What are the Differences Between Rams and Ewes?
As mentioned above, rams are intact male sheep older than 1 year of age. Ewes are female sheep older than 1 year of age. But the differences between the two go beyond sex alone.
Rams are, on average, significantly larger, stockier and stronger than ewes. Their horns are also as a rule longer, thicker and wider- all the better to bash into other males with!
This also makes them much better defenders against predators and intruders.
But rams are only so much larger and stronger, and also more aggressive, compared to ewes because they have significantly more testosterone in their system.
This gives them significant physical advantages detailed above, and also generally bad attitudes.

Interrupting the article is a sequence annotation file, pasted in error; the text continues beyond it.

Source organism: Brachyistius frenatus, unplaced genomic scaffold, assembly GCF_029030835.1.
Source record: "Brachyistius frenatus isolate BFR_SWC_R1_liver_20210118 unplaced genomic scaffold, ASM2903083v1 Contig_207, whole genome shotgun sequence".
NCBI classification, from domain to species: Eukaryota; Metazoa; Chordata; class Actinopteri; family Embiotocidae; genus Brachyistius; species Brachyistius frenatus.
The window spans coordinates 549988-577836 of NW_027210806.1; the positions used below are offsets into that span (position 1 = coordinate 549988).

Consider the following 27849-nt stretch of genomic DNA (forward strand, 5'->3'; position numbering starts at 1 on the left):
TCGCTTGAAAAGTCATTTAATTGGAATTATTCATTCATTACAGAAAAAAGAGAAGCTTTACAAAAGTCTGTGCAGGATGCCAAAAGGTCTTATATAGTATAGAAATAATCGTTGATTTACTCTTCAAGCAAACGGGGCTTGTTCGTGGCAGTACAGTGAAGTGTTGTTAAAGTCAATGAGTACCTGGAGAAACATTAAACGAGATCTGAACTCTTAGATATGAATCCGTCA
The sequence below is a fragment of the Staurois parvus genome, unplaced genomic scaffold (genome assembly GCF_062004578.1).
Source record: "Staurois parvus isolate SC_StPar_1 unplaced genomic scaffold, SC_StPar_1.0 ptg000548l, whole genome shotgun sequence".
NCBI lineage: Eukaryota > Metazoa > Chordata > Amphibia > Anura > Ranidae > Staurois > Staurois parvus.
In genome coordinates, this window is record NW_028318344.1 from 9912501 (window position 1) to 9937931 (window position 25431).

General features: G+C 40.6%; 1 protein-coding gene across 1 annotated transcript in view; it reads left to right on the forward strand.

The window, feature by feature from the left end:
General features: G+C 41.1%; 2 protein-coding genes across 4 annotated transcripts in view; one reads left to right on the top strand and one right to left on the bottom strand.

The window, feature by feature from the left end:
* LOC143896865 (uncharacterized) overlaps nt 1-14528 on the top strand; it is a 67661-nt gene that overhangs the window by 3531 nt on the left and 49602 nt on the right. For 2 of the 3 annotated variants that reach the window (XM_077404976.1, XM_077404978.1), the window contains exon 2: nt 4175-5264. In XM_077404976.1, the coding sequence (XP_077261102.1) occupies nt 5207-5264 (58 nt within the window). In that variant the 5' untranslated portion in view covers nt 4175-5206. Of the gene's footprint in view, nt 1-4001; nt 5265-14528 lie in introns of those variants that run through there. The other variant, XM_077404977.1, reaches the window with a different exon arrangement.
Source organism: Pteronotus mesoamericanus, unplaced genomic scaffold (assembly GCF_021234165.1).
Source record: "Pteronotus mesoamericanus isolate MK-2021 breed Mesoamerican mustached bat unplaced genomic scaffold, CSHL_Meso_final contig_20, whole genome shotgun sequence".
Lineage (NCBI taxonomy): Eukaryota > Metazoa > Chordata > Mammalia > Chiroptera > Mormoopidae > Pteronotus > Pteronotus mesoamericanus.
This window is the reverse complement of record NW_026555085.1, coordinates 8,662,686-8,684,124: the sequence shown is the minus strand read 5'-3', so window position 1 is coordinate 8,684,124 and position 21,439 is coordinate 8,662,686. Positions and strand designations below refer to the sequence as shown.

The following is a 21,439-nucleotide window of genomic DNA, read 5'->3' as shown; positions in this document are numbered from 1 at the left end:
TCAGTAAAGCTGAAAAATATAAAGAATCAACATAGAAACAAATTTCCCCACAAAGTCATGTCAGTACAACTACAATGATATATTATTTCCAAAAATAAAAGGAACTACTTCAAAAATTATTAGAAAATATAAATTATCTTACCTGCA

But more important for most owners is that this means rams will become sexually mature much earlier than the ladies.
Typical rams will be sexually mature at about 3 months of age and ready to reproduce, and it isn’t unheard of for a ram to be sexually mature at just 2 months of age.
Some have even impregnated their own mothers while still nursing!
Do Rams Live as Long as Other Sheep?
Generally not, since their high-impact lifestyles and intense energy levels usually shorten their lifespans somewhat.
However, rams can live as about long as other sheep, all things equal, if they are well-cared for and free from disease and illness.
The lifespan of a sheep varies depending on the breed, with some living to 12 years or even a bit more if not slaughtered or culled.
Tom has lived and worked on farms and homesteads from the Carolinas to Kentucky and beyond. He is passionate about helping people prepare for tough times by embracing lifestyles of self-sufficiency.